Destined for TWA, DC–38–SIC3G c/n 11665 rolled off the assembly line instead, headed for the U.S. Army. It was redesigned as a C–53D–D0 42 – 68738 and assigned to the war in Europe, dropping paratroopers over Sicily, then thundering over Normandy on D-Day. Belonging to the 62nd troop carrier squadron, it also participated in dropping troops over the Netherlands during Operation: Market Garden.
Eric Thun, who restored the interior of 11665 with the assistance of Dan Marriott, and researched its history, said the names of about 20 GIs were found written in pencil on the skin of the aircraft between the frames. He copied them down and took photographs before covering them with insulation and an interior skin. Following the war, the aircraft went into service with TWA until the 1950s.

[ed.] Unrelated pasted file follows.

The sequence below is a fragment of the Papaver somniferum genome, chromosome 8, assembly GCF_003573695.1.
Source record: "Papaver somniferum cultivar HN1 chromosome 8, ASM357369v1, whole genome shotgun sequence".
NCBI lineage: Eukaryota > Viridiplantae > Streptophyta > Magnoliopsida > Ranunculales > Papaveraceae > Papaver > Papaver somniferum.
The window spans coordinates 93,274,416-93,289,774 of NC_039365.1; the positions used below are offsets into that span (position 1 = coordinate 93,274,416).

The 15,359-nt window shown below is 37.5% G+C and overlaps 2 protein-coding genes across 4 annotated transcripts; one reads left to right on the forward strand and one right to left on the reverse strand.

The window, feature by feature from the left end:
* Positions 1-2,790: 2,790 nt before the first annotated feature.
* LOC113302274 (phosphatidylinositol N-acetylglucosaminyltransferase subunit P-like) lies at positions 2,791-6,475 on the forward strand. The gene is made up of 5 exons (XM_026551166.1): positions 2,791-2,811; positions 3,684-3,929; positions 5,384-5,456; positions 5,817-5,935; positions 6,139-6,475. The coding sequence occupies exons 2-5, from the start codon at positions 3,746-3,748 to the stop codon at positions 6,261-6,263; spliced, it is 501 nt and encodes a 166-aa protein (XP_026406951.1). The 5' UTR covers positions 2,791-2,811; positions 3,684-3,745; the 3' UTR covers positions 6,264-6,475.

It was then owned by a couple of corporations including a skydiving company that used it for 10 to 15 years. Finally, a series of private owners took over and flew the aircraft.Found in Bennington, Vermont, the aircraft was in deplorable condition, though the engines were deemed functional. It was flown to Thun Field, Washington for the restoration.
3 years later, the restoration was complete. The name "Thunderbird Flying Services" was added to honor Eric's father's company when he owned Thun field.In 2013, Wings of Valor acquired the plane. Today, it is an educational tool as well as a method of providing a legacy to the memory of all pilots and troops that flew these great birds.